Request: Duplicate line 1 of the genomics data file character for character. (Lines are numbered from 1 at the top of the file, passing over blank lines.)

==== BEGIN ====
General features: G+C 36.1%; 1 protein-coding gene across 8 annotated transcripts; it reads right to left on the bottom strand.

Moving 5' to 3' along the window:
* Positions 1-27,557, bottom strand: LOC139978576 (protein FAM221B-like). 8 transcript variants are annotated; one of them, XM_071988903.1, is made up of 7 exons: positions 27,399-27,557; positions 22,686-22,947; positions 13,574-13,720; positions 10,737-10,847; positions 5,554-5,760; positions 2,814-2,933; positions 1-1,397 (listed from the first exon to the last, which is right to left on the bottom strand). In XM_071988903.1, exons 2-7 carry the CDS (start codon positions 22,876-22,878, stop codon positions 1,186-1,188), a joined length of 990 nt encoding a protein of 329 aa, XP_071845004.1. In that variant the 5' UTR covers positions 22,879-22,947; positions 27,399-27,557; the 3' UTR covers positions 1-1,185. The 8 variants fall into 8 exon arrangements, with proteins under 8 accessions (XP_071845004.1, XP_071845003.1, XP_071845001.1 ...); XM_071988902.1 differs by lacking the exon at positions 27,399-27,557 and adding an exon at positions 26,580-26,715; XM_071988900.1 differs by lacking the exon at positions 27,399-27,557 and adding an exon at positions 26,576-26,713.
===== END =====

General features: G+C 36.1%; 1 protein-coding gene across 8 annotated transcripts; it reads right to left on the bottom strand.